UK Games Expo Diaries 2018: Day 3

We have come to the last day of UK Games Expo and, boy, it was a busy one!

If you missed any of our previous diary entries check them out from day 1 here and from day 2 here.

Pikoko (Alex)

Quite possibly my favourite game from the Expo, Pikoko is an absolutely stunning trick-taking game with a twist. If you played 2013 Spiel des Jahres winner, Hanabi, you may recognise the game mechanic of playing a card game, while being able to see everyone else’s cards but yours. In Pikoko, players are taking tricks using the cards of the player on their left. However, the objective of the game is not to take the most tricks, but just the right amount. At the start of the game, when all cards have been dealt and arranged on the beautiful peacock stands, as if there were tail feathers, players look at each other’s cards, unable to see their own, and make a bet of how many tricks each one of them will get. Then everyone begins playing cards, attempting to skew the results of the game so their bets turn out to be right.

Pikoko is simple but has a surprising level of depth to it. As a lover of trick-taking games, this is absolutely a must-have for me!

Senryaku (Tim)

An odd name and some even odder packaging, which literally does nothing to help describe the gameplay or show the game itself, are probably working against this game. However, I was glad to take the time to have a play of it as I had fun doing so. While looking a little generic, it plays slightly differently than visually similar games I’ve played. The basic aim of this two-player abstract strategy game is to get your row of marbles to the back row of your opponents starting position on the other side of the board. The catch is that the board pivots from the middle row and crashing the board hands the win to your opponent. This adds an element of dexterity to the general area movement strategy.

Marbles must be picked up and placed (rather than quickly rolling) and have to move orthogonally or diagonally but can never move backwards. I was taught the game rather than reading through the instructions so not entirely sure if this is the case anyway, but think you may need to supplement some house rules that marbles cannot be moved side-to-side or the same marble can’t be moved twice to avoid a stalemate. However, a fun easy to learn and quick to play the game.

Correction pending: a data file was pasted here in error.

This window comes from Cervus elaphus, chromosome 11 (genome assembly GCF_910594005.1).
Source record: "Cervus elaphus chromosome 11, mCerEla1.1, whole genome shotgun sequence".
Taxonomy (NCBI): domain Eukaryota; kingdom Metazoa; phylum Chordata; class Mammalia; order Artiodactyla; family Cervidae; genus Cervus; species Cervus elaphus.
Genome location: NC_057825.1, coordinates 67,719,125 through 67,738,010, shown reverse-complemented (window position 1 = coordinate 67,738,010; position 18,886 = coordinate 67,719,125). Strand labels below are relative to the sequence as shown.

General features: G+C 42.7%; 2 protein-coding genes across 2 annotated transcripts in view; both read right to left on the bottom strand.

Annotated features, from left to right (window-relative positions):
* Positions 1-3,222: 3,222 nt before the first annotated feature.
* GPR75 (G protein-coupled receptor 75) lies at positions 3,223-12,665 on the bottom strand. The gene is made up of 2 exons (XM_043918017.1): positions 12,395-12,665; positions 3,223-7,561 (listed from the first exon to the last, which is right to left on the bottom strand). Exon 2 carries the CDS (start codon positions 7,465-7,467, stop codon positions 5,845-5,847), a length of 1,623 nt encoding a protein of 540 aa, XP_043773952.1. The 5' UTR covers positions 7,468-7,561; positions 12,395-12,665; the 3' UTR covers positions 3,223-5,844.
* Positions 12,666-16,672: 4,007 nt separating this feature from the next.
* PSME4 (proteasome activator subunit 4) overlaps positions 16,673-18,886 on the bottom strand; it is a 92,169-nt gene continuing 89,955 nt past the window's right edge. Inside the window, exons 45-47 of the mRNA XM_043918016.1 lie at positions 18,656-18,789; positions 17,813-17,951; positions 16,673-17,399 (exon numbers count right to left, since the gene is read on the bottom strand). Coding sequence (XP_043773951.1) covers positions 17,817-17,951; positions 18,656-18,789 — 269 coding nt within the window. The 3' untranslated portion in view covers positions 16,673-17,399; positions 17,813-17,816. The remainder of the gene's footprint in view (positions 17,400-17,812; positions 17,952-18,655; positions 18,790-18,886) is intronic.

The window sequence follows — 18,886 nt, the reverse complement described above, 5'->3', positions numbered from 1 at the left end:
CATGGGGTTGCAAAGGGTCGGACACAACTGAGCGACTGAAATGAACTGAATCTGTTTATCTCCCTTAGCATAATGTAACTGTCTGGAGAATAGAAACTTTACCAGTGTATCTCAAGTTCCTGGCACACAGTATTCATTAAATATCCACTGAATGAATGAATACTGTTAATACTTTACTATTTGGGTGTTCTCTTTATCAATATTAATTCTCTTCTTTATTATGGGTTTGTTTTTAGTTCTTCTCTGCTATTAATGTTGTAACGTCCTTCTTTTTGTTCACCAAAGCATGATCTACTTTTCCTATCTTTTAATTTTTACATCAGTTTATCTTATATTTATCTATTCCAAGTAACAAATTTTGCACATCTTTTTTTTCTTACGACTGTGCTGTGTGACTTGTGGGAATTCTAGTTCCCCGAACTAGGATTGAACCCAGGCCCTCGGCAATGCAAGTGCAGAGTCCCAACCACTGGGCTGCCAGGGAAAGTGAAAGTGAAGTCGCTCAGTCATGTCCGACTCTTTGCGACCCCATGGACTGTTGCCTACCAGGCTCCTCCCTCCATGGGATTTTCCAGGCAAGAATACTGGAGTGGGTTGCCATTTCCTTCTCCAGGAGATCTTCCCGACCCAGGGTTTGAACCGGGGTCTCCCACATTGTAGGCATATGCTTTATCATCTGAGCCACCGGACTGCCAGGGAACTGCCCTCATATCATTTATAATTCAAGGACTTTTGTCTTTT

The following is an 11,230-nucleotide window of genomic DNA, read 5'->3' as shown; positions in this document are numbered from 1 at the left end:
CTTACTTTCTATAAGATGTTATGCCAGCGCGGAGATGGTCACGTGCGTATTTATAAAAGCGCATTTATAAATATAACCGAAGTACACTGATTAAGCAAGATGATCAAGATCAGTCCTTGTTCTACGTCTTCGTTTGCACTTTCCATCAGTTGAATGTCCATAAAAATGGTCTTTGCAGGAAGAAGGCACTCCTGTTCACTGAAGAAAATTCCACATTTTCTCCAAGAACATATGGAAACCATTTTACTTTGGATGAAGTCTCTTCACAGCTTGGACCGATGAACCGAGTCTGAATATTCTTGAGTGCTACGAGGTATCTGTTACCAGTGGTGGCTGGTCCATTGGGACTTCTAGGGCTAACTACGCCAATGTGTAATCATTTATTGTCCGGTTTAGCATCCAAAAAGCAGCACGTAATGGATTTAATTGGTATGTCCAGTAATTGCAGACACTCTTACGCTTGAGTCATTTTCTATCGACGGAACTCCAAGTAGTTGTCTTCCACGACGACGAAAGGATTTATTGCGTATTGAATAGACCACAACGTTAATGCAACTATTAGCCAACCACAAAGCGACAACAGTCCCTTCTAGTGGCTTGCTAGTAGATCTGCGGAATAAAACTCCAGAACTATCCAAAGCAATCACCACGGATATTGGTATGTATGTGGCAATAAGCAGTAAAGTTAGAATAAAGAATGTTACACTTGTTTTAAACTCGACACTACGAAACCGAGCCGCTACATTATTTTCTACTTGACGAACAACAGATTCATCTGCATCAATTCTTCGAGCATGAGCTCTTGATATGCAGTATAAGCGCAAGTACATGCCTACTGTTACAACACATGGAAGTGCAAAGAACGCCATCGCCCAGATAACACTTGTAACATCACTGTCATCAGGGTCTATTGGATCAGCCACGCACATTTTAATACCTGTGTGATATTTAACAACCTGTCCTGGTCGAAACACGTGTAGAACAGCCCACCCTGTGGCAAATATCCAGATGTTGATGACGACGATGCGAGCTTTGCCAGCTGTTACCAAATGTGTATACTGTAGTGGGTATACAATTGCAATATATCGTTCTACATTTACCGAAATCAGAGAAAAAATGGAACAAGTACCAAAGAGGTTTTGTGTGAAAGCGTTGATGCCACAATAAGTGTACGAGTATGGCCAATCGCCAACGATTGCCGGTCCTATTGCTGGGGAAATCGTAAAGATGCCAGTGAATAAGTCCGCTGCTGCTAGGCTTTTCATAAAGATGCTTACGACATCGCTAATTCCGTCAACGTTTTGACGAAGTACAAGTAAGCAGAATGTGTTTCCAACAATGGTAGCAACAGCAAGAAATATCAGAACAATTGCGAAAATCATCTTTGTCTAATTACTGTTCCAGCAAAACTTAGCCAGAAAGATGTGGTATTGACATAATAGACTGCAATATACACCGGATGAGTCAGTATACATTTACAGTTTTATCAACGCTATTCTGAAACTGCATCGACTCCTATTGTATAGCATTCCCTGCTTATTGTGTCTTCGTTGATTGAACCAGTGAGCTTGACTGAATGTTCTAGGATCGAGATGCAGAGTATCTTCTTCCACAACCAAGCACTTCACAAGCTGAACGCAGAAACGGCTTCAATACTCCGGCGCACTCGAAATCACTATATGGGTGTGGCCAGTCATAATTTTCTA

Ragusa (Alex)

Dubrovnik, in Croatia, has been in the geek spotlight ever since it has become a setting for King’s Landing in Game of Thrones. The choice of the location is hardly surprising as its Old Town is incredibly well-preserved, whimsical and fairytale like. Now board gamers can also experience the majesty of the city, but in its Renaissance high-days as Ragusa. A Euro-style game by designer Fabio Lapiano (who was kind enough to demo the game to us and also play along), in Ragusa player places houses, walls and towers on the map, and build the beautiful city piece by piece. At first, the placements are simple – go to the locations that offer resources. However, following that players can begin building in the city itself, taking advantages of it various position like the Market and Winery, to trigger more actions and earn victory points.

Ragusa is a very interesting worker placement game and it is incredibly satisfying to see the 3D city take shape on the board the more the game progresses. I especially loved the interlocking tower pieces, which look great but also work well within the game mechanically. Also, if you lose a game, then there is not a better person to lose it to than its designer!

Startups (Tim)

Another mini sized game that seems to cram a larger concept into a very small box from the people who bought you the naughty nautically push-your-luck game Deep Sea Adventures – which dives deep but comes highly recommended if you have yet to check that out.

Startups is more of economically driven strategic set-collection game which each playing vying for the controlling share of six companies. A little bit of bluffing comes into play with the three cards in hand that you can keep hidden until the end of the round. Strategically watching and second-guessing your opponents’ moves will also come into play. It can be played over multiple rounds or as just one; and quick to play in either case for 3–7 people. I swear those little boxes is like the Tardis – even more on the inside!

Orbis (Alex)

After seeing the game briefly at the Press Preview on a Thursday, I was really excited to have a play through and on a Sunday I finally managed to spot a free demo table. Orbis will immediately appeal to the fans of Century: Spice Road and Splendor. The gameplay shifts from the central market, where players can pick up tiles representing different kinds of lands, and the play area, where they build a pyramid from the tiles they picked up. At the end of the game tiles score depending on their location in the pyramid, the number of tiles of the same type or even straight up victory points. The game was still in its prototype form at the Expo, so not all of the rules have been tightened up yet. In particular, I thought the power that gives an infinite single type of resource made it a bit too easy to buy more tiles. However, even so, Orbis was tones of fun.

If you are looking for a light-themed strategy tile drafting game then Orbis ticks all those boxes perfectly. It’s approachable, yet still tactical gamely will attract many players and the gorgeous artwork is just the icing on an already very delicious cake.

Ticket to Ride New York (Tim)

Hey! I’m walking here! But it would be quicker to take a cab, buddy! Takes all the elements of a classic game of Ticket to Ride and distills them down to a 15 minute game of laying cab routes rather than train lines. A reduced sized board of Manhattan and Brooklyn allow for increased likelihood of player interaction but the balancing of the board means that games of three players might give you more room to manoeuvre. Aside from slightly fewer ticket choices available the main gameplay variance is that there are no longer points awarded for the longest route but players get bonuses for successfully completing routes that pass through or reach tourist attraction hotspots. Hail a ride when it pulls up this summer.